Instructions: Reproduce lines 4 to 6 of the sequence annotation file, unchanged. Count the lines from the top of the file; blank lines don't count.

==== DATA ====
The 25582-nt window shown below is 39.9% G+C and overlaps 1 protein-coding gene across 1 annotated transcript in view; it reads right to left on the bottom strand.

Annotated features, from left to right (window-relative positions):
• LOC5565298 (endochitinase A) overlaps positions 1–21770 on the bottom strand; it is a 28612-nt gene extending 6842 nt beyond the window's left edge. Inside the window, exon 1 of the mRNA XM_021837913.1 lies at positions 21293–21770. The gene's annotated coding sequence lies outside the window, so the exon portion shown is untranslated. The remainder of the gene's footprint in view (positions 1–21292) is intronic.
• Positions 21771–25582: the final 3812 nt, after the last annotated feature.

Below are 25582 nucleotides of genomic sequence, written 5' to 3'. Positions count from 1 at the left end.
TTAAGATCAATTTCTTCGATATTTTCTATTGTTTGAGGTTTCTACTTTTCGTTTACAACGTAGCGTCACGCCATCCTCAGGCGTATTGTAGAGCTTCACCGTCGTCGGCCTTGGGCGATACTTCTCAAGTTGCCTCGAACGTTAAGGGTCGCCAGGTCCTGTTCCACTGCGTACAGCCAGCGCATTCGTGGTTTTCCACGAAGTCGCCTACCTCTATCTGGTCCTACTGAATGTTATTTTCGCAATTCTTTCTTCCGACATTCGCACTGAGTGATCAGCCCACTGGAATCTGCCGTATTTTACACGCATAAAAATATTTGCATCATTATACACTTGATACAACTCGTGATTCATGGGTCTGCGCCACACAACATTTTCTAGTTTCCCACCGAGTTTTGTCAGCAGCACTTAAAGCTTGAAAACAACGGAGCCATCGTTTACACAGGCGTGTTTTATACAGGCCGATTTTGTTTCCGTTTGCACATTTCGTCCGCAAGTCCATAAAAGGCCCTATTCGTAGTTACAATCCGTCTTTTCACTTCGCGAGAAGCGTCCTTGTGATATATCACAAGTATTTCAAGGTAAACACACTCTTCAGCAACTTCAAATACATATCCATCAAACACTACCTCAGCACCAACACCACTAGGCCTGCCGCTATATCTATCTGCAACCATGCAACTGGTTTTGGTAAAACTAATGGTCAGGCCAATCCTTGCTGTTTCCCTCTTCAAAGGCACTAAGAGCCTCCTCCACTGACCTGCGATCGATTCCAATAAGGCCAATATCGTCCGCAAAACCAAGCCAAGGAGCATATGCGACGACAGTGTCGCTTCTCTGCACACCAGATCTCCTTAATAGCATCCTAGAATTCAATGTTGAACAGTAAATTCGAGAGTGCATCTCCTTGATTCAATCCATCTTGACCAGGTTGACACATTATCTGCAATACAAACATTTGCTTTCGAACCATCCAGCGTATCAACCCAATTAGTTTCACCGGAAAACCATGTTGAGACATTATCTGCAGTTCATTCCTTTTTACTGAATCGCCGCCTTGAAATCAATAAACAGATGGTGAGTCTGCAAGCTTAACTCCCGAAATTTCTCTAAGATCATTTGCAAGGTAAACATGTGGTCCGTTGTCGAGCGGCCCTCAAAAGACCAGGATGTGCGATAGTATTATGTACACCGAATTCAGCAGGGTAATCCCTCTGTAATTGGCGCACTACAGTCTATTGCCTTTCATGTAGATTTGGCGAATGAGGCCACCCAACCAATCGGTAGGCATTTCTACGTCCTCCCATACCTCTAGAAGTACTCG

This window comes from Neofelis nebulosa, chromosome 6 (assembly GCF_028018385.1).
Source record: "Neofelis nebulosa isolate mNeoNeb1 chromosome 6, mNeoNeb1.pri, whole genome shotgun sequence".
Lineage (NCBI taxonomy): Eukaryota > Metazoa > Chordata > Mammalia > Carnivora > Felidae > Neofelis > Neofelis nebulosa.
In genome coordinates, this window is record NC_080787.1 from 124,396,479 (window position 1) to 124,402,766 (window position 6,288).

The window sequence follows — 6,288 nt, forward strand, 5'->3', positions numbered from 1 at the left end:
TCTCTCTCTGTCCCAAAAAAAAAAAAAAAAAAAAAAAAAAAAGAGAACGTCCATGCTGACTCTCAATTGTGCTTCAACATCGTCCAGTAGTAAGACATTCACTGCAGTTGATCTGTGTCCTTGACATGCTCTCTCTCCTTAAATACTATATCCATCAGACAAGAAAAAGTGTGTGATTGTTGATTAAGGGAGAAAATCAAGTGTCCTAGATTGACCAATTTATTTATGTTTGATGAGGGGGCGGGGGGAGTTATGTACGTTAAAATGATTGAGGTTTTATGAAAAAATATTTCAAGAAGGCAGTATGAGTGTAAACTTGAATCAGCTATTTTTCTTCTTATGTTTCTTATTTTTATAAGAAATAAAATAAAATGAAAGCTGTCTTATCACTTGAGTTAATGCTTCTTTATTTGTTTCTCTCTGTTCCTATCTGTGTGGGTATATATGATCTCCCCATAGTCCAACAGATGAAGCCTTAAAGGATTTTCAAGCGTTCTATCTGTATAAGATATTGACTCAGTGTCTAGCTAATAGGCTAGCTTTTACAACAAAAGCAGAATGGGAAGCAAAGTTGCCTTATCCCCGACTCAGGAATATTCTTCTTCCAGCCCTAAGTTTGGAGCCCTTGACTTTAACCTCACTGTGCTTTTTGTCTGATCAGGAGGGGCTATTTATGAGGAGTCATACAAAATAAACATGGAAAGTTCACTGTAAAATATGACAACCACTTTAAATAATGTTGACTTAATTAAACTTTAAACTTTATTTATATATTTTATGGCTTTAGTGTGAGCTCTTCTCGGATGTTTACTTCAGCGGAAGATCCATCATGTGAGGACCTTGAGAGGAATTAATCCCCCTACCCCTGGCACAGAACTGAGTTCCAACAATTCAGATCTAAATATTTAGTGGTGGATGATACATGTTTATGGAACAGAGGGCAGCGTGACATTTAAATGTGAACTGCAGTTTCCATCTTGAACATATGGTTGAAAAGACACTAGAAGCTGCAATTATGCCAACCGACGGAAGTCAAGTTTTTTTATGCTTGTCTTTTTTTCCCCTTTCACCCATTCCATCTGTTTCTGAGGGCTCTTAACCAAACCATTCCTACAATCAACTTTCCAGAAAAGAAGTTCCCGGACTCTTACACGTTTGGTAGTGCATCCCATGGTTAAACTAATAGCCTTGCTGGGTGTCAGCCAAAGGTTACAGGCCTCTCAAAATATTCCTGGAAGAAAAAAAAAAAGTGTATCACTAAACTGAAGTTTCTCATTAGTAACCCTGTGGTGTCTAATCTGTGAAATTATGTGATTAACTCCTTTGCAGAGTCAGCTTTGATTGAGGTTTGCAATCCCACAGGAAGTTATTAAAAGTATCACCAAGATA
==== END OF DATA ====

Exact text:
• Positions 21771–25582: the final 3812 nt, after the last annotated feature.

Below are 25582 nucleotides of genomic sequence, written 5' to 3'. Positions count from 1 at the left end.
TTAAGATCAATTTCTTCGATATTTTCTATTGTTTGAGGTTTCTACTTTTCGTTTACAACGTAGCGTCACGCCATCCTCAGGCGTATTGTAGAGCTTCACCGTCGTCGGCCTTGGGCGATACTTCTCAAGTTGCCTCGAACGTTAAGGGTCGCCAGGTCCTGTTCCACTGCGTACAGCCAGCGCATTCGTGGTTTTCCACGAAGTCGCCTACCTCTATCTGGTCCTACTGAATGTTATTTTCGCAATTCTTTCTTCCGACATTCGCACTGAGTGATCAGCCCACTGGAATCTGCCGTATTTTACACGCATAAAAATATTTGCATCATTATACACTTGATACAACTCGTGATTCATGGGTCTGCGCCACACAACATTTTCTAGTTTCCCACCGAGTTTTGTCAGCAGCACTTAAAGCTTGAAAACAACGGAGCCATCGTTTACACAGGCGTGTTTTATACAGGCCGATTTTGTTTCCGTTTGCACATTTCGTCCGCAAGTCCATAAAAGGCCCTATTCGTAGTTACAATCCGTCTTTTCACTTCGCGAGAAGCGTCCTTGTGATATATCACAAGTATTTCAAGGTAAACACACTCTTCAGCAACTTCAAATACATATCCATCAAACACTACCTCAGCACCAACACCACTAGGCCTGCCGCTATATCTATCTGCAACCATGCAACTGGTTTTGGTAAAACTAATGGTCAGGCCAATCCTTGCTGTTTCCCTCTTCAAAGGCACTAAGAGCCTCCTCCACTGACCTGCGATCGATTCCAATAAGGCCAATATCGTCCGCAAAACCAAGCCAAGGAGCATATGCGACGACAGTGTCGCTTCTCTGCACACCAGATCTCCTTAATAGCATCCTAGAATTCAATGTTGAACAGTAAATTCGAGAGTGCATCTCCTTGATTCAATCCATCTTGACCAGGTTGACACATTATCTGCAATACAAACATTTGCTTTCGAACCATCCAGCGTATCAACCCAATTAGTTTCACCGGAAAACCATGTTGAGACATTATCTGCAGTTCATTCCTTTTTACTGAATCGCCGCCTTGAAATCAATAAACAGATGGTGAGTCTGCAAGCTTAACTCCCGAAATTTCTCTAAGATCATTTGCAAGGTAAACATGTGGTCCGTTGTCGAGCGGCCCTCAAAAGACCAGGATGTGCGATAGTATTATGTACACCGAATTCAGCAGGGTAATCCCTCTGTAATTGGCGCACTACAGTCTATTGCCTTTCATGTAGATTTGGCGAATGAGGCCACCCAACCAATCGGTAGGCATTTCTACGTCCTCCCATACCTCTAGAAGTACTCG